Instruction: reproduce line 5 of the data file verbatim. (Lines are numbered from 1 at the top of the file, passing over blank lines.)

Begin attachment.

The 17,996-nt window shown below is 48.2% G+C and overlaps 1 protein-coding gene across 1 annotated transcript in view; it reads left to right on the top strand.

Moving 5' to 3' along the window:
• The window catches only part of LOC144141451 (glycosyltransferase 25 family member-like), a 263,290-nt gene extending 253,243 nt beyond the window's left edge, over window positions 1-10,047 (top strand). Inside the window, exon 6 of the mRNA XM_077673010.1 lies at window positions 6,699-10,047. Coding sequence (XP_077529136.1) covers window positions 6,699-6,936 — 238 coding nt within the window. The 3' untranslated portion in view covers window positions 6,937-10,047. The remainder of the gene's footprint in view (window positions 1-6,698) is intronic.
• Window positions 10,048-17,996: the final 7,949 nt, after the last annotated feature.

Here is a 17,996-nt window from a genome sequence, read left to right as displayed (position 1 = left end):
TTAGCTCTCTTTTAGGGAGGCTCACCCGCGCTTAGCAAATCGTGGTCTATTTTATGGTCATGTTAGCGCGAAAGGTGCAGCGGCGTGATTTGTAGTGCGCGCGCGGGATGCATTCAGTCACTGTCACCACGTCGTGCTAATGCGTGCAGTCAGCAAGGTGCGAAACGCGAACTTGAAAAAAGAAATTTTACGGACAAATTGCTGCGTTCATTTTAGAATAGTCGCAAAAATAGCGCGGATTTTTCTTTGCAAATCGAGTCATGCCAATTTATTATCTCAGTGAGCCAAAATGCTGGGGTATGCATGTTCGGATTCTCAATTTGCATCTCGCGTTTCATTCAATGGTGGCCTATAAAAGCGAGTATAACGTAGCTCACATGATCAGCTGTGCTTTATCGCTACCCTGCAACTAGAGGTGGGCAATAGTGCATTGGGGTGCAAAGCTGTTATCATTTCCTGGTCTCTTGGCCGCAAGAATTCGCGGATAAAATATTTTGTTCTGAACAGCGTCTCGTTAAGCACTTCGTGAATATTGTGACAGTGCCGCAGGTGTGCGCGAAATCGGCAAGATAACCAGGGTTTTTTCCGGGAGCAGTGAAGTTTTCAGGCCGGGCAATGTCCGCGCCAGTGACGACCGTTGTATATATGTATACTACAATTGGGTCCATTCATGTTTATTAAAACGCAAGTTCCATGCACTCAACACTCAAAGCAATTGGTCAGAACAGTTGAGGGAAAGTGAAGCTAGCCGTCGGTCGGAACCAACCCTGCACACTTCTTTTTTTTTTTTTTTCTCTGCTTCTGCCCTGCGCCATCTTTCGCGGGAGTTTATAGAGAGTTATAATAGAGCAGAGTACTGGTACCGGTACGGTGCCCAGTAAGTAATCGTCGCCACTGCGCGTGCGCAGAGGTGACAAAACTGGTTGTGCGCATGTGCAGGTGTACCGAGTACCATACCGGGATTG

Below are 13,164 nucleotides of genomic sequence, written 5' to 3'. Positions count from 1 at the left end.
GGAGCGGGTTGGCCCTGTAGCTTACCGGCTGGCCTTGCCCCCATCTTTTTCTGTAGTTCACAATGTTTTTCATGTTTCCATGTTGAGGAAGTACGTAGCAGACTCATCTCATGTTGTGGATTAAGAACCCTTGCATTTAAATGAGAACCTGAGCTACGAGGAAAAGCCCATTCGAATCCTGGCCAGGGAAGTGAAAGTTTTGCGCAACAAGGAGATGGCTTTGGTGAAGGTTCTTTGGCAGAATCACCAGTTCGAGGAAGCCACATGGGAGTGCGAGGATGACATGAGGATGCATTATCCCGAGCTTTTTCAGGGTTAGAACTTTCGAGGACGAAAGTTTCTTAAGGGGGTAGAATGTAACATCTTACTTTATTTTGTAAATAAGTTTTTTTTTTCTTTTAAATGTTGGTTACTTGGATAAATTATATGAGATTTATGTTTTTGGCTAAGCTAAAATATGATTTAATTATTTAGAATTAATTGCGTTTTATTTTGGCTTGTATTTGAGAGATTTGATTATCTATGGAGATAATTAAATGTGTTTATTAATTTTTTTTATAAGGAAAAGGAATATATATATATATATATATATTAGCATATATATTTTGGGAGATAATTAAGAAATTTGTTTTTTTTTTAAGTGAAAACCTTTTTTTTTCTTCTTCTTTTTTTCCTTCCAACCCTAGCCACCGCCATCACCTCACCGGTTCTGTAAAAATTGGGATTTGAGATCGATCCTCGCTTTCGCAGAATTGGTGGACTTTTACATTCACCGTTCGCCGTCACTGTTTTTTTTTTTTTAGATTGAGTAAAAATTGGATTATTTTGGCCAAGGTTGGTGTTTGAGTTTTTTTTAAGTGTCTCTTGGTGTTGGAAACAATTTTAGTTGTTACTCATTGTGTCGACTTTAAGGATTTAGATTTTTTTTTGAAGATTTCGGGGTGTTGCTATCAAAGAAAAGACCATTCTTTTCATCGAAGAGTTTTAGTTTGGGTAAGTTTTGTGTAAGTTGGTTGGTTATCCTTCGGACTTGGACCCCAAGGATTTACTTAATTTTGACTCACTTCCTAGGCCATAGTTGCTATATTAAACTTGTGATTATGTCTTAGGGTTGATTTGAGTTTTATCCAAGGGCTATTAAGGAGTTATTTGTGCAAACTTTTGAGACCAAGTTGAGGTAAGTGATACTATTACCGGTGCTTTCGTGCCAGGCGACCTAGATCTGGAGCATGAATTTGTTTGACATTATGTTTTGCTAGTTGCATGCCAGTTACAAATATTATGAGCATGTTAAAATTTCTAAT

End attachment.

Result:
Here is a 17,996-nt window from a genome sequence, read left to right as displayed (position 1 = left end):